Saturday, 3 September 2016

Animating Cartoons, 1935

Just how are those animated cartoons made?

Feature stories in newspapers answered that question over the years. One of them was courtesy of EveryWeek Magazine, one of many Sunday supplements found in papers.

This one was pulled out of the Ogden Standard Examiner of May 12, 1935. It’s interesting to see the reference to (and picture of) La Verne Harding, the only woman animating in Hollywood. For whatever reason, there’s no reference to the Fleischer studio, though the Paul Terry-Frank Moser operation makes the list (Van Beuren is snubbed as well).

It’s surprising to see Ed Benedict’s name in the list of the top animators. I don’t know if anyone could pick out Benedict’s animation in a cartoon. He spent the majority of his career in design and layout, first on industrial/commercial shorts in the ‘40s, then at MGM and Hanna-Barbera in the ‘50s. Ham Hamilton’s name is mentioned. Hamilton’s work has been praised by a number of people, including Chuck Jones, but I gather he had some personal difficulties.

The artwork that accompanied this story looked great in a broadsheet but it a little difficult to cut up for blog use, so you’ll see a lot of dead space.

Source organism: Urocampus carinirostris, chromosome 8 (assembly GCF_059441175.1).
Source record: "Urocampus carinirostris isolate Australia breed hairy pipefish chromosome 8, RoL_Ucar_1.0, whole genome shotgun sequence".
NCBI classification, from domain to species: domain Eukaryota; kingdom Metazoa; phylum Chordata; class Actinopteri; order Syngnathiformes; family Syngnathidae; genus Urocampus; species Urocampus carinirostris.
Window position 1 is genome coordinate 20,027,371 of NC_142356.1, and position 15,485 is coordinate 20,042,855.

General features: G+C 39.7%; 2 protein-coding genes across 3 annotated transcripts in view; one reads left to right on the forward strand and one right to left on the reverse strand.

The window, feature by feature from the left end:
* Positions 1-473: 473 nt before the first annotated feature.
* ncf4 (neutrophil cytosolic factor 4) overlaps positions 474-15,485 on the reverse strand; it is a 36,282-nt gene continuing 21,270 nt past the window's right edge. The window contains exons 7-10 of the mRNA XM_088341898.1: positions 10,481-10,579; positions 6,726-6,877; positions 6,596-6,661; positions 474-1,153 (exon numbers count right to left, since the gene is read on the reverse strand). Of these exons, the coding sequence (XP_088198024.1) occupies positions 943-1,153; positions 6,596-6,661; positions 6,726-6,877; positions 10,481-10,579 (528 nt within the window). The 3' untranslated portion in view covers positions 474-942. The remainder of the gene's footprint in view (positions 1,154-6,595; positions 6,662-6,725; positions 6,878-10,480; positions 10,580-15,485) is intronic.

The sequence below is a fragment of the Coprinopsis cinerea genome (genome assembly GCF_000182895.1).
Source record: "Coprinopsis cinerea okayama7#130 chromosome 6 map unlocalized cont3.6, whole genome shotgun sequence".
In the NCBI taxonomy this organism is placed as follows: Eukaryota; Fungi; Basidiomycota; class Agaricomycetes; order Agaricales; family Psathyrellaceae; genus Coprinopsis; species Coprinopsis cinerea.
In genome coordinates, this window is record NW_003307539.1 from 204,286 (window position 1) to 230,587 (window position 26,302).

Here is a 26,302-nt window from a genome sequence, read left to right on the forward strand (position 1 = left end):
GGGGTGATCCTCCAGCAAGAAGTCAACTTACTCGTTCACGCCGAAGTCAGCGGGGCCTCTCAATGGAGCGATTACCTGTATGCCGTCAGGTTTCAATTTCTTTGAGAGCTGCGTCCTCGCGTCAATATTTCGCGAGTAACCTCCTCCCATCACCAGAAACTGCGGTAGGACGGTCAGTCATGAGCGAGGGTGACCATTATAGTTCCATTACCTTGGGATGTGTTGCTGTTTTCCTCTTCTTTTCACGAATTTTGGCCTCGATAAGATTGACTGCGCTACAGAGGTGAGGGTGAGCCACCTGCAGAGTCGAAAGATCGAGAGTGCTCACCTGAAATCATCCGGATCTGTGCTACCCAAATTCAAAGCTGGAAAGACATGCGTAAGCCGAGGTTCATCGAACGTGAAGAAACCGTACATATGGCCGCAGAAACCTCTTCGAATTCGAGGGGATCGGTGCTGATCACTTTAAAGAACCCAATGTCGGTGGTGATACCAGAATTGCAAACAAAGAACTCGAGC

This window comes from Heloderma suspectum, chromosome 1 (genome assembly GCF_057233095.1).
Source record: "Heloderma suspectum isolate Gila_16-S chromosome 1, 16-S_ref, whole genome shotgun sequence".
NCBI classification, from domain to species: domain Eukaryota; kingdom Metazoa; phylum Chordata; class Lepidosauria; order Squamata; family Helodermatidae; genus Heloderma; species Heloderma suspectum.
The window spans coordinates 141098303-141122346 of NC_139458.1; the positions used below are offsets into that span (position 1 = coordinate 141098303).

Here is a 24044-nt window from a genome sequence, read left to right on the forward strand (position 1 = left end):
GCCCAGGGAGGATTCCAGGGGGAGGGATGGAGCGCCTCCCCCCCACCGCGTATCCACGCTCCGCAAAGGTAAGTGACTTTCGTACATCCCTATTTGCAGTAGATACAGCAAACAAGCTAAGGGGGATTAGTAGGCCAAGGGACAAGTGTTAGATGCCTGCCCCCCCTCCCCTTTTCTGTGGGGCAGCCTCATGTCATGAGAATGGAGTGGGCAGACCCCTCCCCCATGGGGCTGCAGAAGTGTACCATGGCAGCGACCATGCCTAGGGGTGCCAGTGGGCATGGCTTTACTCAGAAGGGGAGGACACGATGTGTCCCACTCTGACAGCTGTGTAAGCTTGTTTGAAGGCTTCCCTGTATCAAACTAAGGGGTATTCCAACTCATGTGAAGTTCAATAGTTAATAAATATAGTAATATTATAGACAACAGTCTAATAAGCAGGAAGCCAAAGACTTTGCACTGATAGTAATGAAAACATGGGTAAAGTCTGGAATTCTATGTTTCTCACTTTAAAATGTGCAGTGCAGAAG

Meet Hollywood’s Men of Action
By Dan Thomas

GET the bathing beauties out of the way—here come a flock of artistically inclined young gentlemen who just know that Hollywood has been waiting for them with open arms and bated breath!
These fellows, hundreds of them, indicate clearly the ever-increasing scope of the movie industry, the widespread appeal of today's animated cartoons.
In former days Hollywood was overrun with beauty contest winners from all parts of the world. The demand then was for beauty, not artistry. There was a premium on feminine curves. Consequently, the moment a girl was adjudged to have the prettiest dimples, loveliest legs or most alluring curves in Kokomo, she hopped a rattler for the film colony.